French rabbinical school. On Jan. 23, 1704, Abraham Schwab and Agathe, his wife, founded a yeshibah at Metz; and on Nov. 12, 1705, there was executed before a notary public a deed of trust, a copy of which is still preserved in the seminary archives. The founders gave a site in the Rue de l'Arsenal, Metz, and endowed the yeshibah with a yearly income of 6,000 "livres écus" for the support of five rabbis as professors.


On March 30, 1820, the minister of the interior approved a resolution of the Consistory of Metz, dated Dec. 21, 1819, by which the yeshibah became a Talmud Torah, the sum of 1,200 francs being set aside for its support and placed in the hands of a committee of five members chosen by the consistory. The number of pupils was limited to eight, four of whom were exempt from the payment of fees. In addition to religious instruction, the students were required to attend for one hour daily classes in elementary French and arithmetic in the primary school of Metz.

On Aug. 21, 1829, a decree of the French government sanctioned the resolution, presented for consideration by the Central Consistory of the Jews of France, elevating the Talmudic school at Metz to the status of a central rabbinical school. The institution was accordingly opened in July of the following year, and was maintained at the expense of the Jewish communities of France until March 28, 1831, when the government of Louis Philippe made an annual appropriation of 8,500 francs for the state support of the school. Shortly after this the pupils were released by a ministerial circular from the obligation of military service. The successive directorsof the school at Metz were: Chief Rabbi Lion Mayer Lambert, 1829-38; Chief Rabbi Mayer Lazard, 1838-1856; and Chief Rabbi Isaac Trénel, 1856-59.

By a decree of the empress-regent Eugénie, dated July 1, 1859 (Napoleon III. being in Italy at the time), the Central Rabbinical School was transferred from Metz to Paris as the Séminaire Israélite de France, and it was granted an annual subsidy of 22,000 francs. Chief Rabbi Isaac Trénel was the director of the seminary until his death in 1890, his successor in October of the same year being the present (1905) incumbent, Chief Rabbi Joseph Lehmann.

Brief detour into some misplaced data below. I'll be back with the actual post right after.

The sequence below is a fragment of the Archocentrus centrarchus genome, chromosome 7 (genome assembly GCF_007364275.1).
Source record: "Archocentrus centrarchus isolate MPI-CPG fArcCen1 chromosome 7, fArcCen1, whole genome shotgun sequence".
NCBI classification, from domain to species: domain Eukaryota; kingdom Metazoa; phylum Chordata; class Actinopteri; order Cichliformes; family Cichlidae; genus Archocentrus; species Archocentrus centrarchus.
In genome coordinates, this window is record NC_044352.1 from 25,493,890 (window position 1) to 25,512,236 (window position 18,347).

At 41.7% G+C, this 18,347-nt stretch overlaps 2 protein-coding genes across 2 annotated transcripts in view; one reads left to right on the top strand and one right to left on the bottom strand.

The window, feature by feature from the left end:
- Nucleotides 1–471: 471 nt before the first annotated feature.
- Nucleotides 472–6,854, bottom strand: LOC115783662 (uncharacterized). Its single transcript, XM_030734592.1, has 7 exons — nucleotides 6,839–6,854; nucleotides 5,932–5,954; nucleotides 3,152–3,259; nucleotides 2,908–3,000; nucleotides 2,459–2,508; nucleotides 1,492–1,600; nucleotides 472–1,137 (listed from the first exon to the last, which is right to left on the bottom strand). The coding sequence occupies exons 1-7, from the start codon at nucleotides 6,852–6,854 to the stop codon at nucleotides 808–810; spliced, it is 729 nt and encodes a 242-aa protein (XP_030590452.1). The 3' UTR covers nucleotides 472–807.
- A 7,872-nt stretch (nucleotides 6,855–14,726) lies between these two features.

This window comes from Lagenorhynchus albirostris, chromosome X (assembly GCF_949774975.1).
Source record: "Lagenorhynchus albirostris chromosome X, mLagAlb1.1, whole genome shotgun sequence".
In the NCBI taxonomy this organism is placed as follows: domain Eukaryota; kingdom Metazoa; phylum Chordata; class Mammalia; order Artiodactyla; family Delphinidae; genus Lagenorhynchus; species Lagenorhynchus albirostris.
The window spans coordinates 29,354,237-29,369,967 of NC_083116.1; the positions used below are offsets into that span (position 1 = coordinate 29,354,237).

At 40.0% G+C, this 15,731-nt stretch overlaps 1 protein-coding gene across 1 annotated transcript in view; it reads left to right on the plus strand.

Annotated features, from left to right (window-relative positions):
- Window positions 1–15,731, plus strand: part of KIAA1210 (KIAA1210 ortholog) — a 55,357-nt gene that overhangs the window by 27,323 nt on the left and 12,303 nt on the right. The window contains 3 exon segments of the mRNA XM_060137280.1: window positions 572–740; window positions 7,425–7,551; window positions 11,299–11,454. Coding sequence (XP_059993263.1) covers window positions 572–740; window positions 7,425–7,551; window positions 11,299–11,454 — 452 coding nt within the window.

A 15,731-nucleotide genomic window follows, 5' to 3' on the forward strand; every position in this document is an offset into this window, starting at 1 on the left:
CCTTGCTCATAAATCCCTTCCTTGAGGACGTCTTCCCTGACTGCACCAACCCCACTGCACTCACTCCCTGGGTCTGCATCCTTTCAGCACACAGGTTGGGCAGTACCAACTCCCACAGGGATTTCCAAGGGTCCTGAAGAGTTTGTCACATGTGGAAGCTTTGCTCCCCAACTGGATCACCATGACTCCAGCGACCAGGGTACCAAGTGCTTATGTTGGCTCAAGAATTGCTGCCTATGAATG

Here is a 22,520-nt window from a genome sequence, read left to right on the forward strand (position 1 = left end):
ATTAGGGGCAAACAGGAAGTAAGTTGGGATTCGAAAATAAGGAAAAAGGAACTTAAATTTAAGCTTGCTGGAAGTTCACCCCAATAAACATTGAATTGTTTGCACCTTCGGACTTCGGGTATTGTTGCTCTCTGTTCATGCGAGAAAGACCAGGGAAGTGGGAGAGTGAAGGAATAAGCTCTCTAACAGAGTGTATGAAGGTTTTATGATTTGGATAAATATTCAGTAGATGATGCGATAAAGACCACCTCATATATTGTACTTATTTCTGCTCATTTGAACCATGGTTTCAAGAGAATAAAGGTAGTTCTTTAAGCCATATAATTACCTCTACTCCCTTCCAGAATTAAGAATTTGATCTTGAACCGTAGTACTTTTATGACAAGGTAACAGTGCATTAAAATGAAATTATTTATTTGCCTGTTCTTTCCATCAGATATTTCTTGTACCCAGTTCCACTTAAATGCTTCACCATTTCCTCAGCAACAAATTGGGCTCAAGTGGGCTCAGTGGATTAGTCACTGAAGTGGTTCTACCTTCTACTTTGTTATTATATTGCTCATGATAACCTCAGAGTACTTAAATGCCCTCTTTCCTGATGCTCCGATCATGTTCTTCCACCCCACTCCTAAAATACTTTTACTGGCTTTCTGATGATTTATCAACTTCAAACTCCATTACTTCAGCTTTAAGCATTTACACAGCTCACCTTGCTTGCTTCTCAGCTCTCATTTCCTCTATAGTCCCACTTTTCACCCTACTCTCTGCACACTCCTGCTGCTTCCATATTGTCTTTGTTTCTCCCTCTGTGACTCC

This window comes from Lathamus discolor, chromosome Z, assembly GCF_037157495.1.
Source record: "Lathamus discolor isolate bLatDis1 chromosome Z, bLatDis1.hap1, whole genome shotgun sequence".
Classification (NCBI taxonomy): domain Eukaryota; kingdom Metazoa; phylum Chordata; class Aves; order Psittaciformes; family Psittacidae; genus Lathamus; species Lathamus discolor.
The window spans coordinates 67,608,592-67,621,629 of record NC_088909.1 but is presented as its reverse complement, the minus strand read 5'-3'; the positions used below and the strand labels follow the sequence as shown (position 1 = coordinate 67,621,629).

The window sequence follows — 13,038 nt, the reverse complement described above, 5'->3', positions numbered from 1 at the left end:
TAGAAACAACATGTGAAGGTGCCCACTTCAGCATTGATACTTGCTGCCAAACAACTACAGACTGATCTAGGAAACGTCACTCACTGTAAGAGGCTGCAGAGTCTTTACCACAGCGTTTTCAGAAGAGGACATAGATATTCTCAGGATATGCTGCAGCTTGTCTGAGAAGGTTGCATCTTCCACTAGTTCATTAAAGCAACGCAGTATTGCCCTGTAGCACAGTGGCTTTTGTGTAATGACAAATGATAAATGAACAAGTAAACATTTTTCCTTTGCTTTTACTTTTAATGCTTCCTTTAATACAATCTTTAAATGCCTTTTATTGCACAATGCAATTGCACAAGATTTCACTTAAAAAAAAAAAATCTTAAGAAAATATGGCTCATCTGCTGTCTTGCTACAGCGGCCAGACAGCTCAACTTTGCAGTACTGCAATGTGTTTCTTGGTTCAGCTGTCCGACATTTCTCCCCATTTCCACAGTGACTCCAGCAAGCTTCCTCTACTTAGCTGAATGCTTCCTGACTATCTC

On Dec. 1, 1860, new regulations for the institution were approved by the minister of public instruction and worship, by which it was placed under the government of the Consistory of Paris subject to the supervision of the Central Consistory, and administered by a committee consisting of the chief rabbi of the Central Consistory (president), the chief rabbi of the Consistory of Paris (vice-president), two lay members of the Central Consistory, and six members to be appointed by the Consistory of Paris and confirmed by the Central Consistory. The number of resident pupils receiving gratuitous tuition was limited to ten, and the annual subsidy of 22,000 francs was increased to 32,000 francs. In 1884, however, the allowance of 10,000 francs for free scholarships was discontinued by the state, although the grant of 22,000 francs was maintained. The average annual expenses soon rose to 80,000 francs, this sum being furnished by the subsidies of the state, by the Paris and provincial consistories, and by donations and annual subscriptions. The military law of July 27, 1872, exempted candidates for the rabbinate from military service; but by the enactment of July 15, l889, they were required to serve one year in the army.

The Minor Seminary.

The constitution of the Société du Talmud-Thora or minor seminary was adopted Dec. 5, 1852; and the school itself was opened in the following year under the management of Chief Rabbi Isaac Trénel. Rabbi Zadoc Kahn became its director in 1862, being succeeded some years later by Chief Rabbi Lazare Wogue. In 1873 the Talmud Torah was placed under the same control and in the same building as the seminary, although it retained its separate organization. On Dec. 30, 1892, the minister of public instruction and worship ratified the following amendment to the regulations of Dec. 1, 1860: "To secure the steady growth of the Jewish seminary, a preparatory class, or Talmud Torah, shall be established, where candidates for the rabbinate may pursue both the study of the classics and the elementary study of theology. This class shall be held in connection with the Jewish seminary, and shall be under the direction of the administrative committee of that institution." A class of ḥazzanim was established in the minor seminary in 1899.

On Sept. 12, 1882, the chief rabbis Lazare Isidor and Zadoc Kahn, and Isaac Trénel, the director of the seminary, delivered addresses at the opening of its oratory. The public is admitted to this oratory; the curator is Lucien Dreyfuss, a member of the administrative board of the synagogues of Paris.

The faculty of the Séminaire Israélite de France and of the Talmud Torah is at present composed of the following members, besides a number of rabbis and lay professors who give instruction in general subjects: Chief Rabbi Joseph Lehmann, director; Chief Rabbi Abraham Cahen, adjunct director; Israel Lévi; Hartwig Derenbourg, member of the Institut de France; Mayer Lambert; Jacques Kahn; Joseph Halévy; Julien Weill; and S. Debre.

  • Abraham Cahen, Ephémerides Israélites, pp. 7-8, Paris, 1861;
  • Isaac Trénel, Rapport sur la Situation Morale du Séminaire Israélite, Paris, 1867;
  • Zadoc Kahn, Sermons, 2d series, pp. 361-369, Paris, 1886;
  • Isaac Ury, Recueil des Lois Concernant les Israélites Depuis 1850 à 1903, Bordeaux, 1887-1903;
  • Arsène Darmesteter, Reliques Scientifiques, pp. viii.-ix., Paris, 1890;
  • Joseph Lehmann, Rapport sur le Seminaire Israélite et le Talmud-Thora, with an introduction by Zadoc Kahn, Paris, 1902;
  • Joseph Lehmann, Rapport Moral et Financier sur le Séminaire Israélite et le Talmud-Thora, Paris, 1903.
S. J. Ka.
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